Directed by Tom Gormican – Screenplay by Tom Gormican and Kevin Etten.
Nicolas Cage is incredible. He’s a legend. This film’s opening states as much. It is true, though. The Academy Award winner may have done a lot of cheaper straight-to-video B-films over the course of more than the last decade, but the star with a cult following has remained a wildly entertaining thespian through it all, and he hasn’t lost a step, like Michael Sarnoski’s Pig, from last year, proved. The Unbearable Weight of Massive Talent may not ultimately earn Cage as many critical accolades as the aforementioned Sarnoski film did, but it is a great comedic tribute to Cage, as well as a reminder to audiences all around the world that he’s still here, he never went anywhere, and he’s as entertaining as ever.
In The Unbearable Weight of Massive Talent, Nicolas Cage plays an exaggerated version of himself, who here is struggling to achieve the kind of resurgence that he, in real life, seems to have ensured. This film’s version of Nicolas Cage, who is haunted by visions of a younger, more energetic, and more successful version of himself, is not only losing faith in his career, but he is also failing to keep up a nice relationship with his daughter (played by Lily Sheen). Somewhat begrudgingly, he accepts the $1 million offer of attending Javi Gutierrez’s birthday party in Spain, as his guest of honor.
Gutierrez (played by Pedro Pascal) is a Nicolas Cage superfan, and he desperately wants to have Cage read the screenplay he has written specifically with him in mind. However, not long after Cage gets off the plane in Spain, he is approached by the CIA, who tells him that Gutierrez has kidnapped a young woman and that they need his help to find her and get her to safety. Nicolas Cage may just be the man for the job.
The Unbearable Weight of Massive Talent is a mouthful, and, admittedly, the film’s title is a bit much (and probably quite difficult to market). However, the film is not at all too much. Rather it’s one of my favorite comedies of the last few years. It owes a lot to films like Tropic Thunder and the show Entourage (for reasons that should be obvious), but also to a film like I Love You, Man and, of course, Cage’s oeuvre. It’s a buddy-focused meta-comedy (with some action) that allows us to have fun with Cage and his cult persona, while Cage appears to have gleefully embraced this kind of lovable self-parody.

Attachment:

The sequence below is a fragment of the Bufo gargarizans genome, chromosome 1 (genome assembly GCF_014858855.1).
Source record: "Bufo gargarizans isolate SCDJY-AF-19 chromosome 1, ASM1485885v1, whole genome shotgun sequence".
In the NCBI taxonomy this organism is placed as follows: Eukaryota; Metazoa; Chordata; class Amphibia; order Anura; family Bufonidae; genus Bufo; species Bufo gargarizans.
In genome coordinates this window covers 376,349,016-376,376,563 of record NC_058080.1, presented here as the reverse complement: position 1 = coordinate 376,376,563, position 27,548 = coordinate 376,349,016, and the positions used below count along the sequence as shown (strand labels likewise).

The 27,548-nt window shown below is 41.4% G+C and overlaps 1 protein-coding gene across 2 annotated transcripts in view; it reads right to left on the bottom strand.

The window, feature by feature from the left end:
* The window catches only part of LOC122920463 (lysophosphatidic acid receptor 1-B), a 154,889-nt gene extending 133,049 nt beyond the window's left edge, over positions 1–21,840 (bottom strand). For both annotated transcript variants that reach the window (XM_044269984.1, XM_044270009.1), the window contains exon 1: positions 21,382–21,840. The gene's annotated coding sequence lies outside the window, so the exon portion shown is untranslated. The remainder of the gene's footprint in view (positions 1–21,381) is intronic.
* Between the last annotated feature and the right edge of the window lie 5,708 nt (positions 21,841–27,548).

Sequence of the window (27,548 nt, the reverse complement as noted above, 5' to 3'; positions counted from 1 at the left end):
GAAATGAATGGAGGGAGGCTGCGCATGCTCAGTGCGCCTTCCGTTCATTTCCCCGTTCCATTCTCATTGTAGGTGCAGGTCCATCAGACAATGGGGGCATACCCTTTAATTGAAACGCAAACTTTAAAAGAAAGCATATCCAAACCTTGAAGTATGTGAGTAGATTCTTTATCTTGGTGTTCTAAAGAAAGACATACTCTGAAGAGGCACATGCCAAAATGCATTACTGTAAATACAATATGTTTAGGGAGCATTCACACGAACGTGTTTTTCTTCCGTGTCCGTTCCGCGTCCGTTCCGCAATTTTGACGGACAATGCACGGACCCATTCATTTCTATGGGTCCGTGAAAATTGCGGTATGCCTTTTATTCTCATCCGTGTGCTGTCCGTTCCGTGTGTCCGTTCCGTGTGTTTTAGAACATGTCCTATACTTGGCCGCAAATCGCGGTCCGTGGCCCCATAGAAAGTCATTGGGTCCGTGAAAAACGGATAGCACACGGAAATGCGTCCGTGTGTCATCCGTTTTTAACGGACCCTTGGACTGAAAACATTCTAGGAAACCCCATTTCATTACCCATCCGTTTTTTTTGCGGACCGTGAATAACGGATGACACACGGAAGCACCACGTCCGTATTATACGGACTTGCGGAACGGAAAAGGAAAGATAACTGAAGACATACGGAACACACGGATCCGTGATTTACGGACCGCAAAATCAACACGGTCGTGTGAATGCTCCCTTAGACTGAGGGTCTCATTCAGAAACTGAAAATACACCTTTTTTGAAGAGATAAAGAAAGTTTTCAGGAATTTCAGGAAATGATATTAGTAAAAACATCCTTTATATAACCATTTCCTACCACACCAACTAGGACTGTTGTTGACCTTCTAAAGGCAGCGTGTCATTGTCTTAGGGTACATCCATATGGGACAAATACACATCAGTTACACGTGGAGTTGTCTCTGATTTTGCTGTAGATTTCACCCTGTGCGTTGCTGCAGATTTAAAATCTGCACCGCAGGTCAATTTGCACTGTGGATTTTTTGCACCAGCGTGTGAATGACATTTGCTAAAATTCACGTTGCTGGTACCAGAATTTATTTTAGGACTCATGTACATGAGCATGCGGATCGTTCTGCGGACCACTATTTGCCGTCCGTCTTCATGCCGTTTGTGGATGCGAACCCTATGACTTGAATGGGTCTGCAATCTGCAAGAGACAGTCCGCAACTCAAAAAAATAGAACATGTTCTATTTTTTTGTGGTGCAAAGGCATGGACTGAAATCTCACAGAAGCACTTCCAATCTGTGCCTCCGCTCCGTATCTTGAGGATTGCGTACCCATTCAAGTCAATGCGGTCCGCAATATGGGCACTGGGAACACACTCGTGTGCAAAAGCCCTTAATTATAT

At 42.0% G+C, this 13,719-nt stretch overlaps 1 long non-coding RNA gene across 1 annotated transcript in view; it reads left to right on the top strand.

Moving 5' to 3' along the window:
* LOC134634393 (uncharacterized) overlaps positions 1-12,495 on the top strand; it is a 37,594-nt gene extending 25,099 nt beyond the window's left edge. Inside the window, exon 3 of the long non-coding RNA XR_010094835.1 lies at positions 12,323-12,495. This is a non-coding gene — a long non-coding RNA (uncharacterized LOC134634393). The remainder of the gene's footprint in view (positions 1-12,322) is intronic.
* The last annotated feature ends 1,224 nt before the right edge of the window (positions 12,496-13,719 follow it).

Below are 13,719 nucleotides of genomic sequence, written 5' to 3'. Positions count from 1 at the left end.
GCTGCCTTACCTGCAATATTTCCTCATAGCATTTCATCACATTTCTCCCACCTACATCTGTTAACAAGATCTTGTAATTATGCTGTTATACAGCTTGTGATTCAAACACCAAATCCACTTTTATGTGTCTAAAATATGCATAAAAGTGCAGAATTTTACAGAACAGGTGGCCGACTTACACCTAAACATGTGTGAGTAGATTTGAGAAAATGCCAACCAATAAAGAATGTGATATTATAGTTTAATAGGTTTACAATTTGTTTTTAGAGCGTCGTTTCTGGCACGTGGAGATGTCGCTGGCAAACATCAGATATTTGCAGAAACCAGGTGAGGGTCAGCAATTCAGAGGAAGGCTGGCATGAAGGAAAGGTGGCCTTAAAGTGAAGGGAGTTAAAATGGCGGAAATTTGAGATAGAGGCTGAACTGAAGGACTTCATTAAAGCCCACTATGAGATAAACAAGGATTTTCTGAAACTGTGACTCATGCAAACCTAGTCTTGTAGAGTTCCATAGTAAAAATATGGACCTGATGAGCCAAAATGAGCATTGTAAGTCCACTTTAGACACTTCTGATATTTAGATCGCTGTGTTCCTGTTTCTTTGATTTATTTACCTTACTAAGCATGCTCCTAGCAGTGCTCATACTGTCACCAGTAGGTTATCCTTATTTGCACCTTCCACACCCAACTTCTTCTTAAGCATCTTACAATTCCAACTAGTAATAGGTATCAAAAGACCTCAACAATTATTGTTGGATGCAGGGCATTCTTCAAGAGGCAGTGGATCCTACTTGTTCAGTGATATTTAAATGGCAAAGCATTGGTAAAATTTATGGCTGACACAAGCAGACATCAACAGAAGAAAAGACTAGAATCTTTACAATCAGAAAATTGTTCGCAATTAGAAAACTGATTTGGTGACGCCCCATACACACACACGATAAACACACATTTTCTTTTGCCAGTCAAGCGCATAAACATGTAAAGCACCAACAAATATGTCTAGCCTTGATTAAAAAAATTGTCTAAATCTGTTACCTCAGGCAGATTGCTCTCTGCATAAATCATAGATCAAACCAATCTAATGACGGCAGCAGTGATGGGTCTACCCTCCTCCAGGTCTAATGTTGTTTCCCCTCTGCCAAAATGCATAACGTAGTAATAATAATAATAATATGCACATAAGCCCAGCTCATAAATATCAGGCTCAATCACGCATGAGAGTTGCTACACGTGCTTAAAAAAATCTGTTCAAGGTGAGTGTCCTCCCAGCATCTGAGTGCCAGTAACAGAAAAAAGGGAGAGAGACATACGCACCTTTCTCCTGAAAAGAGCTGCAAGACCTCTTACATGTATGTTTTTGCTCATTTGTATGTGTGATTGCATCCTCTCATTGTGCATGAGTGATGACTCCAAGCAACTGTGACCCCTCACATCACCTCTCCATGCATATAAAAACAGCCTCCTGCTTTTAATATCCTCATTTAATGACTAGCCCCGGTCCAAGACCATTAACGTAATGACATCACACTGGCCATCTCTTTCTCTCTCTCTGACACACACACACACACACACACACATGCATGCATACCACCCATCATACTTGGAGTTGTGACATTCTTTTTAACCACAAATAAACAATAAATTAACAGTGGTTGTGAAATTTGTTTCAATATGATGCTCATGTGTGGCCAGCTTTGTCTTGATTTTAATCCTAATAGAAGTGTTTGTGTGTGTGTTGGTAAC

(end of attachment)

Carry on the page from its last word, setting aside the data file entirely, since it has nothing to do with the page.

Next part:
It’s a consistently funny film that, admittedly, includes several jokes that could be considered ‘inside baseball,’ which means that it is a slightly esoteric comedy, which features several jokes that are likely to only be understood by cinephiles or Cage fans. I’ll also concede that people who don’t have a relationship or appreciation of several films in Nicolas Cage’s filmography may struggle to truly appreciate this film. But if you love, or even just like Cage, then this film is sure to only intensify your enjoyment of the celebrated actor.
And the cult icon that is the infinitely meme-able and beloved thespian, Nicolas Cage, appears to have had so much fun with this role. This isn’t the first time he’s accepted self-parody, obviously, as he once appeared in SNL’s once-recurring bit led by Andy Samberg about Nicolas Cage’s type of acting. But this is an entire film dedicated to the exaggerated persona that his more over-the-top roles have created for him, and it’s really nice to see Cage embrace the absurdities of that character with his dual role. Again, he also plays a younger, de-aged, and even more exaggerated version of Cage who appears in visions. Seeing two Cages on-screen at the same time really did make me think of Spike Jonze’s Adaptation, which also features a fantastic dual role for Cage.
But even though Cage is really fun to watch let loose here, I have to say that Pedro Pascal, who is having quite a moment these days with his wildly popular turn as the titular character in the Star Wars series The Mandalorian, almost runs away with the movie. His character is not at all the type of person that Cage suspects he is, or, for that matter, that the CIA in the film thinks he is. Instead, Pascal plays him as this excitable super-fan who’s just happy to be there, but who also refuses to miss this moment to save his favorite actor’s career. Pascal is hilarious and sometimes even adorable with his puppy dog-like eyes.
Other than the film being reliant on the aforementioned ‘inside baseball’ meta or industry jokes and references, I think the one thing that is slightly disappointing is the generic father-daughter story and the CIA action or spy-focused subplot. This is eventually what the third act is focused on, but it is never as fun as the scenes in which Cage or Pascal enjoy Cage’s persona or career, or their character’s friendship.
The Unbearable Weight of Massive Talent is a consistently funny action bromance meta-comedy that doubles as a loving tribute to Nicolas Cage, as well as his exaggerated on-screen persona. Some of its jokes may be too ‘inside baseball,’ for some, but I, frankly, think it’s one of the most fun comedies of the last few years. I want a sequel!
8.5 out of 10
– Review Written by Jeffrey Rex Bertelsen.